German Reform: too late

There is an old expression: the enemy of my enemy is my friend. That did not apply in the German Reformation. The enemy (Rome) was Luther’s best friend. Rome was their own worst enemy.

When Leo X announced the renewal of indulgences in order to finance St. Peter’s Basilica, there were a plethora of voices from Emperor Maxillian to his own Roman Curia who warned the pope that the idea was feeding accelerant into a smoldering fire of revolution among the German social classes. His own Papal Nuncio to Germany reported to Pope Leo that the Germans were only waiting for “some fool” to open his mouth against Rome. Some fool did: John Tetzel attempted to peddle indulgences in Saxony where the Elector of Saxony had already forbidden their sale. In the eyes of the German princes, nobles, knights and Burghers, Rome had infringed upon Saxony’s territorial rights. And Rosa Parks would not give up her seat on the bus. This infringement of rights was not the initiating act, it was the hinge, the tipping point.

When Pope Leo acted against Luther, it was already too late. Luther was already under the protection of Frederick the Wise, Elector of Saxony. It was the political and social connection that helped Luther avoid becoming the next Jan Hus or the Florentine Dominican Savonarola.

In the battle between Church and state, Frederick was the true hero. He had such a strong sense of duty to his subjects that neither the Roman curia, nor the imperial court, nor even Luther could shake his commitment to their welfare and spiritual concerns. Luther’s Appeal to the Ruling Class, written in 1520, appealed especially to Frederick’s long-standing commitment: “Therefore, when need requires it, and the pope is acting harmfully to Christian wellbeing, let anyone who is a true member of the Christian community as a whole take steps as early as possible to bring about a genuinely free council.” Frederick would become a leader among the princes in the revolt against ecclesiastical power.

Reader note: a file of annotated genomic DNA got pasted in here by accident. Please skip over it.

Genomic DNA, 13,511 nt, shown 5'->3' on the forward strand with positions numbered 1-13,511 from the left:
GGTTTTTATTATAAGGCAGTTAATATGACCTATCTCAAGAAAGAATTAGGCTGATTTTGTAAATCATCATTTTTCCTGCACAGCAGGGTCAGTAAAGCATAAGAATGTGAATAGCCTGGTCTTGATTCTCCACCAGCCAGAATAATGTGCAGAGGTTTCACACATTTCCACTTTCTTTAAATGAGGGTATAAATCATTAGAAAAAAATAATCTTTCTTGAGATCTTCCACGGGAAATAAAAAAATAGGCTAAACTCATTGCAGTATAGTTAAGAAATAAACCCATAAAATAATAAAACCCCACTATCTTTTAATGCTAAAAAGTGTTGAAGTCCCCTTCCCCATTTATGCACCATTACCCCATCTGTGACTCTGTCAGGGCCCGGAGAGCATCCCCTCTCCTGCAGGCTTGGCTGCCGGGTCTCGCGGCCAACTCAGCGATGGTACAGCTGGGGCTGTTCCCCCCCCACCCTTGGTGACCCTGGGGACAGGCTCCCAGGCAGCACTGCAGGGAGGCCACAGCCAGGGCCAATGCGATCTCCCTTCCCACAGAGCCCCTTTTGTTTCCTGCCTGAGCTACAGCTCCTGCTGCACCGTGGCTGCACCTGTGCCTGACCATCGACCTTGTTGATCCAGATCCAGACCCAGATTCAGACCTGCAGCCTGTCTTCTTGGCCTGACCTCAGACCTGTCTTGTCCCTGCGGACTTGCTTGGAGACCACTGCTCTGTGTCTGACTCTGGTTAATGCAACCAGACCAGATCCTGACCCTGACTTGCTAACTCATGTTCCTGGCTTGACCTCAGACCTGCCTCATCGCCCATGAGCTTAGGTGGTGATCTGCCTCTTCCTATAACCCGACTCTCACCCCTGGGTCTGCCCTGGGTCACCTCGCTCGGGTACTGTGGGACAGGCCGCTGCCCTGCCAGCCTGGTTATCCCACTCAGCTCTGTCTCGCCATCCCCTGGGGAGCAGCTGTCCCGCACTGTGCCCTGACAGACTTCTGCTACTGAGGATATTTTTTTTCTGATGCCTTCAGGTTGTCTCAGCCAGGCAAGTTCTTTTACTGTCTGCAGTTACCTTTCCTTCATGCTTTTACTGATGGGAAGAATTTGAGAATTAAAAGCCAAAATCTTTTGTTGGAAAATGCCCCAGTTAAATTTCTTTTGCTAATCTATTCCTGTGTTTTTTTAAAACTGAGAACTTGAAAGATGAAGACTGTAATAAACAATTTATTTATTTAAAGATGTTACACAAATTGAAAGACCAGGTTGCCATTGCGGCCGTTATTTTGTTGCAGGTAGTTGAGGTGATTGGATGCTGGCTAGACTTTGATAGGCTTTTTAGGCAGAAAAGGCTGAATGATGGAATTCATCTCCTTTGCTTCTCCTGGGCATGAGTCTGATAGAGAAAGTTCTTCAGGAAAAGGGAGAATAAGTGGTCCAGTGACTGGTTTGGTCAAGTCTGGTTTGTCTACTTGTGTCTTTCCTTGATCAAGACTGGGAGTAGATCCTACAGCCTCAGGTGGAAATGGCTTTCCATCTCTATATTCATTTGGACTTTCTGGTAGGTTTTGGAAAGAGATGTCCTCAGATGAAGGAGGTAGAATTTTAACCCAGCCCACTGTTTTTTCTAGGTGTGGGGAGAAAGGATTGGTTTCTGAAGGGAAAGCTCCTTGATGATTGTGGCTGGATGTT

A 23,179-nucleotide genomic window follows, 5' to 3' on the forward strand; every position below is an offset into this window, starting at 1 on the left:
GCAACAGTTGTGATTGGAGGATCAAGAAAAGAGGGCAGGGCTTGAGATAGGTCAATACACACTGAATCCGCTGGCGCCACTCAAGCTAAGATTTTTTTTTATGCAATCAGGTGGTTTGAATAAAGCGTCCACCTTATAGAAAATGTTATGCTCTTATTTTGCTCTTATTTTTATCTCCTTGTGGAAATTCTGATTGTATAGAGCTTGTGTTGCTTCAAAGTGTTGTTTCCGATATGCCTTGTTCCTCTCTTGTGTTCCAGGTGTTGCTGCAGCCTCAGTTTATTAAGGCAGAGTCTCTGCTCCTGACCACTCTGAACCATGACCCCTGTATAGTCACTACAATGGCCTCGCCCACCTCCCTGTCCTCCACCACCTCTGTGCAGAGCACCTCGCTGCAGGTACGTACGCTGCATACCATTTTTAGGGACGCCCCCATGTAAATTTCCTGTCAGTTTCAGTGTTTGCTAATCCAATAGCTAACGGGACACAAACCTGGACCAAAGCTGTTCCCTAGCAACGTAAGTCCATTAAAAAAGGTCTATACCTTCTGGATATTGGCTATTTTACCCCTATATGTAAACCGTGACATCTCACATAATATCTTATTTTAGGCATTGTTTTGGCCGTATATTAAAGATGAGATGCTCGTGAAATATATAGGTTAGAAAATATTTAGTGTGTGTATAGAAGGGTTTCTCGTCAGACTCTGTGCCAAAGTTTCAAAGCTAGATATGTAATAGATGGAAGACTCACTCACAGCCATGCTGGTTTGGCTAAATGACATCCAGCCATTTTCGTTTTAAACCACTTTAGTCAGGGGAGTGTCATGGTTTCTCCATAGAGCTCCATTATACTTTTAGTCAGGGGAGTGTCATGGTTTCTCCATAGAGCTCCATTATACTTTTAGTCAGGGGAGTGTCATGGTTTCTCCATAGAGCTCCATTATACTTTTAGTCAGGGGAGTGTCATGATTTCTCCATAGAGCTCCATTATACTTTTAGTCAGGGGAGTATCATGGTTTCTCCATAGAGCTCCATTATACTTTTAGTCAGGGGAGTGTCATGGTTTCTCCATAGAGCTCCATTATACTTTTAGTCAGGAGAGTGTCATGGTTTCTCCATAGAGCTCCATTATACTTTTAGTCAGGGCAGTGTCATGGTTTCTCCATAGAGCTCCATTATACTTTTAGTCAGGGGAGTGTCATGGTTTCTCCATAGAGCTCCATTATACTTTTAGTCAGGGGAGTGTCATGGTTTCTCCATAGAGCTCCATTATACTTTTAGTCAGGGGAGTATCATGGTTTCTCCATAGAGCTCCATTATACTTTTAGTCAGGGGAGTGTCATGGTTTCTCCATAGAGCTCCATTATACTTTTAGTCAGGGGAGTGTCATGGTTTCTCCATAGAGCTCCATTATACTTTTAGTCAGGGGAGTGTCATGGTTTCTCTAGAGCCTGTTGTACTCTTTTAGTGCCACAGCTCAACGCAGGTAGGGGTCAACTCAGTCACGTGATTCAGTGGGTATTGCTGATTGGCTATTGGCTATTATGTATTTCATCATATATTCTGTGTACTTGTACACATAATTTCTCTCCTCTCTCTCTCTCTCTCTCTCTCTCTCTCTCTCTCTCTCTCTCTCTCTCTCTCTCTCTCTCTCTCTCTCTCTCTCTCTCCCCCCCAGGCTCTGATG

By the way, it didn’t hurt that Emperor Maximilian needed Elector Frederick’s vote to ensure the election of his successor, Charles V. Consequently, Frederick’s political clout was increased and he gained imperial support in his case for Luther. Emperor Maximilian had additional concerns and he was not above playing one group against another. He was waging a crusade against the Turks and now more than ever he needed German revenues. Maximilian, furthermore, seeing in Luther a card to play in diplomatic contests with Rome, advised Frederick to “take good care of that monk.” These “ultra montaine” political circumstances favored the Reformation.

When Charles V was elected Emperor, one key promise was extracted from him: no German would be tried and condemned with a fair trail in Germany. In 1520, when Rome finally begins to respond to Luther, he is under the protection of Frederick and can not be summonsed and sent to Rome, where the Reform would have quietly died in a prison cell. Papal inquisitors had to speak to Luther in Augsburg, Germany. While the considered what to do, Luther was spirited away to Wartburg Castle.

The window closed. The Reformation took hold in the north of Germany.

The German Reformation was successful at its onset because at the core it was a secular, rather than religious, movement.

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